This month is British Archaeology Month. I mentioned a handful of gay archaeologists in my post on World Diggers Day, and today I want to expand our horizons further.
We must remind ourselves that attitudes towards sexuality and gender have changed over the centuries and our definitions may not be appropriate, particularly in a society that existed so long ago that very little survives from it.
So you can imagine the media frenzy created a little over a year ago when headlines began to appear in newspapers declaring “The First Gay Caveman Found”.
The background to the story takes us across
Europe to . Czech archaeologists found the burial of a man who lived about 4,700 years ago. He belonged to a culture known as Corded Ware, so called because of the frequent use of cord impressions on their pottery. This civilisation stretched across most of northern central Prague Europe.
Even though the skeleton was identified as a man the burial objects suggested something else. Instead of the usual male artifacts like weapons or hand tools this man was buried with none. What intrigued archaeologists most, though, was that this man was buried on his left side facing west. This is the usual position in which women from the Corded Ware culture were buried. But there weren’t any of the usual female burial goods either – cooking pots and jewellery.
You can imagine the conclusion people came to first. Media journalists being what they are, several newspapers tried to reconstruct the man’s whole life-style from the barest minimum of evidence.
Archaeologists jumped at the media immediately. To journalists archaeologists are just nerd in stripy jumpers and took no notice. So you can imagine how much the archaeologists shouted when a couple of months ago, just a year after the story first broke, the media trumpeted the discovery of “the gay caveman’s village”.
Journalists were informed last year that the sexuality of the buried man was unknown. If he was alive today, apart from being very old, the man could prosecute the media under current law for assuming anything about his sexuality based on nothing but their own preconceptions. Just because a man is buried in a female manner it doesn’t make him gay, bisexual, transgender or anything. Without grave goods we can’t even say if he or his culture regarded as such. No-one knows if the Corded Ware people even had any specific attitudes towards different sexualities.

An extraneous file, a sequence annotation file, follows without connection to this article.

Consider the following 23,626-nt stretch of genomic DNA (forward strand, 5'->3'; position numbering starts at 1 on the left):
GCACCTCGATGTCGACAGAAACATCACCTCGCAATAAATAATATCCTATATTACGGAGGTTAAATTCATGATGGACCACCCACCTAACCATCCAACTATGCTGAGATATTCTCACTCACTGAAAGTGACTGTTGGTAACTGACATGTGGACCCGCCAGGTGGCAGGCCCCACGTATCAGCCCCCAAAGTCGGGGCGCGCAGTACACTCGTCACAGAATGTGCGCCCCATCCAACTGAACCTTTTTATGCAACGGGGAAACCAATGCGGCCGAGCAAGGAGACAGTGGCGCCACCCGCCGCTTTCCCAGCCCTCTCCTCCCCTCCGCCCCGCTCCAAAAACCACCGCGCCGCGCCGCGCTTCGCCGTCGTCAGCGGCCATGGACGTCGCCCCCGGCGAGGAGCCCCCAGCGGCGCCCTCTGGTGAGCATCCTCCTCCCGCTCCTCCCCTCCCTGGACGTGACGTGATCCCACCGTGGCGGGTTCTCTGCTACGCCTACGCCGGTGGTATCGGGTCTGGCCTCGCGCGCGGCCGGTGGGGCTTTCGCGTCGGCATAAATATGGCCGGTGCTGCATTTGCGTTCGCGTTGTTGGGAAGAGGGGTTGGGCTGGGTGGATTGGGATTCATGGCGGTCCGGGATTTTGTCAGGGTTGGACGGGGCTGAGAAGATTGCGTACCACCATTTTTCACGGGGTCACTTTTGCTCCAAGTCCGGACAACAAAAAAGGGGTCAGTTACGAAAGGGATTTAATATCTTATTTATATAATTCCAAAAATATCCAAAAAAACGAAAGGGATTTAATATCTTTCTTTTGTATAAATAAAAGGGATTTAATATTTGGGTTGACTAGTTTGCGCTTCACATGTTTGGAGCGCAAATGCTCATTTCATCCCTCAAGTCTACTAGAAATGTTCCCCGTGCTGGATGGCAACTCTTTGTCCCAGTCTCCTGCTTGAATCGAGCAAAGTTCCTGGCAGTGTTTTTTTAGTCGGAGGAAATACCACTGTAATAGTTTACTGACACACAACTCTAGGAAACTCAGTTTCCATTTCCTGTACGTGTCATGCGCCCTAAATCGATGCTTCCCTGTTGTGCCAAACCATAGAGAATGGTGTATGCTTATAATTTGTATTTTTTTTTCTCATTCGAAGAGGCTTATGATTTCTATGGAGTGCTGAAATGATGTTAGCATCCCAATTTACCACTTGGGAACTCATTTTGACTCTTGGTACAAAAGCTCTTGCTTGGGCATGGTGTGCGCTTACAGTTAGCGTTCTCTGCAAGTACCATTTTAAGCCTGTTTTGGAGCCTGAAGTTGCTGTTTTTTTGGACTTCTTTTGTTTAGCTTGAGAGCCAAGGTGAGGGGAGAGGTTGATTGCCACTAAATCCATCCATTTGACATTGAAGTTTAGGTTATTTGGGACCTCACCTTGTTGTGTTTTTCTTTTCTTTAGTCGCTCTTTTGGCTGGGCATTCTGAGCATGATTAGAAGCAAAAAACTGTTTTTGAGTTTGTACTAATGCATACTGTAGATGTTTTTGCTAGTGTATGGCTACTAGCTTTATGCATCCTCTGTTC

So far archaeologists haven’t come up with a particular reason why the man was buried like this. He could have been buried in preparation for a proper burial later elsewhere; he could have been a visitor from a different culture and buried by the Corded Ware people this way (as early Christians often buried non-Christians in a different manner); or that this man was unknown to the villagers, a stranger found dead outside the village, and they didn't want to insult his memory by burying him in a manner he may not have understood or approved of.
As far as the name “caveman” is concerned, the Cored Ware culture existed in the Chalcolithic period, part of the Bronze Age. They were capable of building their own homes and villages and didn’t live in caves. “Caveman” is popularly given to people living 35,000 years ago – the Neanderthals or Cro-Magnons. The Corded Ware people lived no more than 5,000 years ago.
Surely the world has produced at least one intelligent journalist who knows enough maths to work out the difference between 35,000 and 5,000. Until it has I suppose we can look forward to reading more inaccuracies and misinformation on the subject.